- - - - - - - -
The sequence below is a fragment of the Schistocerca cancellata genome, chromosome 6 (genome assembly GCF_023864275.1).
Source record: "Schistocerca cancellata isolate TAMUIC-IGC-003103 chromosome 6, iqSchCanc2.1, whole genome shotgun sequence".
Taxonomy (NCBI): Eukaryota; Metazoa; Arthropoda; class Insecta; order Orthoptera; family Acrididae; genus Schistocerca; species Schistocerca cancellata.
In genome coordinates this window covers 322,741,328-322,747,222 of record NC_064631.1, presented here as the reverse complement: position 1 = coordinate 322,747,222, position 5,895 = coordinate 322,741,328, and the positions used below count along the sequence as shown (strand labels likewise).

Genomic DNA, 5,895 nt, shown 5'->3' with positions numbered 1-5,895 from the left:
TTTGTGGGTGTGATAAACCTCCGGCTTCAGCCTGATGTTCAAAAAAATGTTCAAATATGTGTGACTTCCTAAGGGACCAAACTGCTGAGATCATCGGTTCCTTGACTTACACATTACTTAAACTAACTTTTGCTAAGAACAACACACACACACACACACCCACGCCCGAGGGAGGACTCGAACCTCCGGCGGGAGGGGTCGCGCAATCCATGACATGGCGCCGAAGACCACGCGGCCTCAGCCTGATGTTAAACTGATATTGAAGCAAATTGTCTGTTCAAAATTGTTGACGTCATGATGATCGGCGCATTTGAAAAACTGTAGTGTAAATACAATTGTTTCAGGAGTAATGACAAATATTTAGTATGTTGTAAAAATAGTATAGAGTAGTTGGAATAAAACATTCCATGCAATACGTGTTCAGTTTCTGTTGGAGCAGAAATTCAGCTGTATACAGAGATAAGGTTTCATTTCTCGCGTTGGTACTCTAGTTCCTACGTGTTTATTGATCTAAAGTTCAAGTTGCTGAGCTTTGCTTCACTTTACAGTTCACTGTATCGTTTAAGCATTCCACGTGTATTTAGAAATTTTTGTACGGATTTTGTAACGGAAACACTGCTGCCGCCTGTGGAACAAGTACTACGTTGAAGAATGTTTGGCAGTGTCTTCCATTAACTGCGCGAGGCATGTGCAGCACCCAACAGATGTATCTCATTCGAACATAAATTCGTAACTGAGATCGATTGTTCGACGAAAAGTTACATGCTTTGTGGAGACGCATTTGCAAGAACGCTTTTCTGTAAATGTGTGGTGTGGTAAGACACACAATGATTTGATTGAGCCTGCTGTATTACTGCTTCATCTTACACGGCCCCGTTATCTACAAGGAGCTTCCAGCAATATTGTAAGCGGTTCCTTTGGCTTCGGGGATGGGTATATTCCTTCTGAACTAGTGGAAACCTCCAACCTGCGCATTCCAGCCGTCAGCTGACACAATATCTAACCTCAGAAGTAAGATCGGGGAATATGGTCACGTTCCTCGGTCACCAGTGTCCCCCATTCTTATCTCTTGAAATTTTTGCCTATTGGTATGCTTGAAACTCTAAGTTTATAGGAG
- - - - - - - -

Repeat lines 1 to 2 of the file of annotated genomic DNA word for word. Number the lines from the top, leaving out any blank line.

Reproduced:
The sequence below is a fragment of the Schistocerca cancellata genome, chromosome 6 (genome assembly GCF_023864275.1).
Source record: "Schistocerca cancellata isolate TAMUIC-IGC-003103 chromosome 6, iqSchCanc2.1, whole genome shotgun sequence".